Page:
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Investors are suing BDO for negligence over property deal

More than 40 Irish private investors are suing one of Ireland's biggest accountancy practices for €20m over alleged negligence on investment in Polish property developments.

The investors claim that accountants BDO, of Beaux Lane House, Mercer St Lower, Dublin 2, formerly practising as BDO Simpson Xavier, presented the Polish investment opportunity to a number of "perceived high net worth" clients and others with a view to making a profit within four years but failed to carry out adequate due diligence.

The investors allege breach of contract, negligence, breach of fiduciary duty and breach of trust by BDO on the investment known as 'Project Poland'.

It is claimed the investors were told Project Poland was to be managed by Howard Holdings, a company of businessman Brendan Murtagh.

However, the project was a "side project" of two directors of that firm, the investors claim. They also allege BDO had very little information about the project when allegedly recommending it to "valued clients" and others from late 2006.

Retired company director Denis McFerran, of Swords Road, Malahide, Co Dublin -- who invested €500,000 -- claimed in an affidavit that BDO gave investors the impression everything was under control when the project was running into serious problems.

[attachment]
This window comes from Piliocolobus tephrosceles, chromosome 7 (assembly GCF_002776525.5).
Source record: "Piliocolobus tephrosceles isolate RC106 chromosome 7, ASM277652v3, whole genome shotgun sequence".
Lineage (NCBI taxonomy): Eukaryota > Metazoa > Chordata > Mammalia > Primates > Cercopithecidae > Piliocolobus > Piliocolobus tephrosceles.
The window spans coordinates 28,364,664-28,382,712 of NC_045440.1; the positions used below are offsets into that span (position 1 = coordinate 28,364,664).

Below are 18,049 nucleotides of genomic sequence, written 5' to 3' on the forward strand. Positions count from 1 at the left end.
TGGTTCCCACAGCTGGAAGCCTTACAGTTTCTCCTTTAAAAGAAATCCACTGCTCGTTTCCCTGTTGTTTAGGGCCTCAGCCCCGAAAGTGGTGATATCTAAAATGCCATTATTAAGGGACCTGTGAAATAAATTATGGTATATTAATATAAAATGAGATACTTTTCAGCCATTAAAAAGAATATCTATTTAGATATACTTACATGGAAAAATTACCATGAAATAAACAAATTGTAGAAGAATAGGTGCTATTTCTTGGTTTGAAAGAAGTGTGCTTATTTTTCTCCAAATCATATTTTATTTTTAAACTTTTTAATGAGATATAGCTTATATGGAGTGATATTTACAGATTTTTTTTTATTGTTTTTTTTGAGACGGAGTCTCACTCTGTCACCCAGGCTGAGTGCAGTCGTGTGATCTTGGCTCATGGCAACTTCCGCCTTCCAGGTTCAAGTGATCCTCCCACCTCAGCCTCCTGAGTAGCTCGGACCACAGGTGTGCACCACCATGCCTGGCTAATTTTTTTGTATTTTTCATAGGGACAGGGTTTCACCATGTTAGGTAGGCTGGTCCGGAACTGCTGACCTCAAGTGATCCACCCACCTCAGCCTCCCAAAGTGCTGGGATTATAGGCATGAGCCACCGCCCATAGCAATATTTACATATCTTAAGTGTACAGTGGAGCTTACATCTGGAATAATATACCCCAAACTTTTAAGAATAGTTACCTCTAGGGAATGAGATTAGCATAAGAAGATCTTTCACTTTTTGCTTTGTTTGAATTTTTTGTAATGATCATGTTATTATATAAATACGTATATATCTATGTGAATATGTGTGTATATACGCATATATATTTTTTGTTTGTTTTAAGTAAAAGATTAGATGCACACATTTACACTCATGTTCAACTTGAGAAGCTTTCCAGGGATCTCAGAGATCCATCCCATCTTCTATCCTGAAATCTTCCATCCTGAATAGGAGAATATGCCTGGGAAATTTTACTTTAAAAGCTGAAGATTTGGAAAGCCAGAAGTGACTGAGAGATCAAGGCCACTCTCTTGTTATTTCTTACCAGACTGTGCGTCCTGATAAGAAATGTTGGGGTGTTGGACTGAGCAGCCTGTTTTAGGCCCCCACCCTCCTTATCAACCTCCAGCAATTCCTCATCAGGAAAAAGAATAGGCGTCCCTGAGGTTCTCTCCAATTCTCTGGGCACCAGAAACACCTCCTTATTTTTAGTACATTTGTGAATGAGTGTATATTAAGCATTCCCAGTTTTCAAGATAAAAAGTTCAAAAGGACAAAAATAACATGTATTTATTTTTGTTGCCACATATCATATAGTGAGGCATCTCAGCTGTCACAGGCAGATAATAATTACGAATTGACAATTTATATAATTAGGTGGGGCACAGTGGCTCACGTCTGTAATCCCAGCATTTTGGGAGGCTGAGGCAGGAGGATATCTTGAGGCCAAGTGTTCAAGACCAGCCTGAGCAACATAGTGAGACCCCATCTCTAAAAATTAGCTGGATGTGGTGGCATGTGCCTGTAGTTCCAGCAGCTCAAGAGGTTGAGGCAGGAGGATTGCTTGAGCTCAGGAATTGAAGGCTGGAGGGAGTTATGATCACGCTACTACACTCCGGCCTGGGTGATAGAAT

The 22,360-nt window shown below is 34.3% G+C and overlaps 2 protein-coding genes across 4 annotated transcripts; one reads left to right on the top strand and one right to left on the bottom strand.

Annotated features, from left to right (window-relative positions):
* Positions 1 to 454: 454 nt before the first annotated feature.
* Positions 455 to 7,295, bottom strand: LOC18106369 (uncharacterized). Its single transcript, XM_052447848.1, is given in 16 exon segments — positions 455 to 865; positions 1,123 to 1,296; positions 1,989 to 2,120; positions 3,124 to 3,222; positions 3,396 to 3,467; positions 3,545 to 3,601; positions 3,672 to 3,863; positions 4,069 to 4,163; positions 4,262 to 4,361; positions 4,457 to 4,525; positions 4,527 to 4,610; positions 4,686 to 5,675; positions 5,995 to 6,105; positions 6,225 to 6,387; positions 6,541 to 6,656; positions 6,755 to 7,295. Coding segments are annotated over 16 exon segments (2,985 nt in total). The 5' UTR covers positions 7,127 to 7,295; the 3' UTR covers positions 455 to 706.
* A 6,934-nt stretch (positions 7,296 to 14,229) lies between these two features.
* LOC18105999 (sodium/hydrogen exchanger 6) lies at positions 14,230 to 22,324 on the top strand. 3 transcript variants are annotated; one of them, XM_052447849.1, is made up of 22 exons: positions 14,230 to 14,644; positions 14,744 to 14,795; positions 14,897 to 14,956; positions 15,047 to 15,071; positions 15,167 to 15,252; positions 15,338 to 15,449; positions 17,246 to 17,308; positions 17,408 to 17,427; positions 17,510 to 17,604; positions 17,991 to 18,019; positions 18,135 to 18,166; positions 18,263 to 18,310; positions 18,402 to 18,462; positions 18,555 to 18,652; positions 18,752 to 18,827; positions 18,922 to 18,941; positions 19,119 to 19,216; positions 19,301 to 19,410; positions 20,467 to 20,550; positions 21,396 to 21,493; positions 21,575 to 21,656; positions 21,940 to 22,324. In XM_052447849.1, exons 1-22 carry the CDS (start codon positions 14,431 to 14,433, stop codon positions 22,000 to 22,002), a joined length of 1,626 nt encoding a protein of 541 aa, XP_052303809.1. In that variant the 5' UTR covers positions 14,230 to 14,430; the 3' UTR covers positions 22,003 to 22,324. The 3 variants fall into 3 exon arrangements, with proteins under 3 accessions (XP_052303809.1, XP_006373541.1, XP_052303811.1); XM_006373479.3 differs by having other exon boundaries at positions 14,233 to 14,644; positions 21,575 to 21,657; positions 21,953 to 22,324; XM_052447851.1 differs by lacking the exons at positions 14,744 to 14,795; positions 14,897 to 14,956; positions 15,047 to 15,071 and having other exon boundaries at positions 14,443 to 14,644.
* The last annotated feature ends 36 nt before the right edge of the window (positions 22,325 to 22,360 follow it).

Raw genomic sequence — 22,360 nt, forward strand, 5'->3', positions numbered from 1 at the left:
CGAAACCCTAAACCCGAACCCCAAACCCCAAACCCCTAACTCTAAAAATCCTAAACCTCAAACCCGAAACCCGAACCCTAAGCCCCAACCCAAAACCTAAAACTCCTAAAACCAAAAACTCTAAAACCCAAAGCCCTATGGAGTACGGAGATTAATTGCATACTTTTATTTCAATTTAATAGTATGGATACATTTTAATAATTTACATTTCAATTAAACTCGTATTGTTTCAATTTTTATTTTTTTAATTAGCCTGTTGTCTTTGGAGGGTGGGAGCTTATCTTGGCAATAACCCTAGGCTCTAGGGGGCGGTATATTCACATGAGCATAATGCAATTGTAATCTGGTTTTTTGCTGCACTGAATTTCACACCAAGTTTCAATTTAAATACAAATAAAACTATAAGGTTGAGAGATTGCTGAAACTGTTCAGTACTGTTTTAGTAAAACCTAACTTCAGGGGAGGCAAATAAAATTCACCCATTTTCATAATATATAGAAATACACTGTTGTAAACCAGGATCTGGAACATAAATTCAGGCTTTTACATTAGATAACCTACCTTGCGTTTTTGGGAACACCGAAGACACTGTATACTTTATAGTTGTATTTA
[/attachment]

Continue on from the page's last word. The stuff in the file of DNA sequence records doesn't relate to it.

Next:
Mr McFerran claimed the investors were told Howard Holdings and its directors would guarantee the investment sums, and net worth statements supplied for the Howard side in January 2007 put their estimated net worth at €115m.


However, when the investors sought to enforce a €28m judgment obtained against those guarantors, two were hopelessly insolvent and Mr Murtagh had "little to offer", he said.

Mr Justice Peter Kelly yesterday transferred the proceedings by the investors against BDO to the Commercial Court. BDO has said it will be fully defending the proceedings and does not accept the claims.

The biggest investment in the project was a €3m sum by Paddy and Emer Digan, a pharmacist and retired teacher respectively, of Baily, Howth, Co Dublin; while the lowest sum was €250,000 which was put in by, among others, solicitor Michael Staines, journalist Tom McEneaney, the Lisavaird Co-op Creamery Ltd and two pension funds the Ashley Glover and Ross Glover Pension Funds.

Retired property developer Pat Conway, of Kilbride House, Baldonnel, invested €1.5m while two other developers -- Brendan Colivet, of Punchestown, Co Kildare; and Paul Joyce, of Turnerstown, Athy, Co Kildare -- invested €1m and €500,000 each.

Several company directors, including David and Evanne Cahill, of White Park, Arklow; Stephen Fitzgerald, of Windgate Road, Howth; and David Moffitt, of Glenageary Hill, Dublin, all invested €1m.

Investment banker Derek Kehoe, of Cypress Road, Mount Merrion, Dublin, invested €1m while other investors, including Dr Frank Keeling, of Kileek, St Margaret's, Co Dublin; and property manager Martin Ryan, of Mount Eagle Drive, Leopardstown Heights, Dublin, put in €500,000 each.

In January last year, Loparco, a Luxembourg registered company through which the inves-tors provided some €20.75m for the Polish projects, secured judgment for €28.1m against Mr Murtagh, of Dunheeda, Kingscourt, Co Cavan; Greg Coughlan, of Fastnet, Ardbrack, Kinsale; and Brian Madden, of Well Road, Douglas, Cork.

Irish Independent